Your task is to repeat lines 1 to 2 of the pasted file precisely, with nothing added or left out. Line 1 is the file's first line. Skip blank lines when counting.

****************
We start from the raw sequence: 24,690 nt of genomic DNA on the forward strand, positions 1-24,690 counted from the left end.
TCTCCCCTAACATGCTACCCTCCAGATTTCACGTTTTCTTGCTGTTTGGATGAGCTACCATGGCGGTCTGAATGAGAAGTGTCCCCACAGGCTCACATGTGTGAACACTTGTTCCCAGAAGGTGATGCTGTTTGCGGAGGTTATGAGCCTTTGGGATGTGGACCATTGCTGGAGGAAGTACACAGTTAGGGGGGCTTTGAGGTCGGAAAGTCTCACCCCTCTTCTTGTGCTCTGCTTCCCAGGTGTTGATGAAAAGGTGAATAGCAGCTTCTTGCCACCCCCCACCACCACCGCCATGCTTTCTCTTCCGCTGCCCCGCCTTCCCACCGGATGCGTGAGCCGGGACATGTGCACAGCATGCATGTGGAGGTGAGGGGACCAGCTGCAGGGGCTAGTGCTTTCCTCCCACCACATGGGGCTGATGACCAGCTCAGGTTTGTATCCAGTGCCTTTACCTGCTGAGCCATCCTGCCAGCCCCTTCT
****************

We start from the raw sequence: 24,690 nt of genomic DNA on the forward strand, positions 1-24,690 counted from the left end.
TCTCCCCTAACATGCTACCCTCCAGATTTCACGTTTTCTTGCTGTTTGGATGAGCTACCATGGCGGTCTGAATGAGAAGTGTCCCCACAGGCTCACATGTGTGAACACTTGTTCCCAGAAGGTGATGCTGTTTGCGGAGGTTATGAGCCTTTGGGATGTGGACCATTGCTGGAGGAAGTACACAGTTAGGGGGGCTTTGAGGTCGGAAAGTCTCACCCCTCTTCTTGTGCTCTGCTTCCCAGGTGTTGATGAAAAGGTGAATAGCAGCTTCTTGCCACCCCCCACCACCACCGCCATGCTTTCTCTTCCGCTGCCCCGCCTTCCCACCGGATGCGTGAGCCGGGACATGTGCACAGCATGCATGTGGAGGTGAGGGGACCAGCTGCAGGGGCTAGTGCTTTCCTCCCACCACATGGGGCTGATGACCAGCTCAGGTTTGTATCCAGTGCCTTTACCTGCTGAGCCATCCTGCCAGCCCCTTCT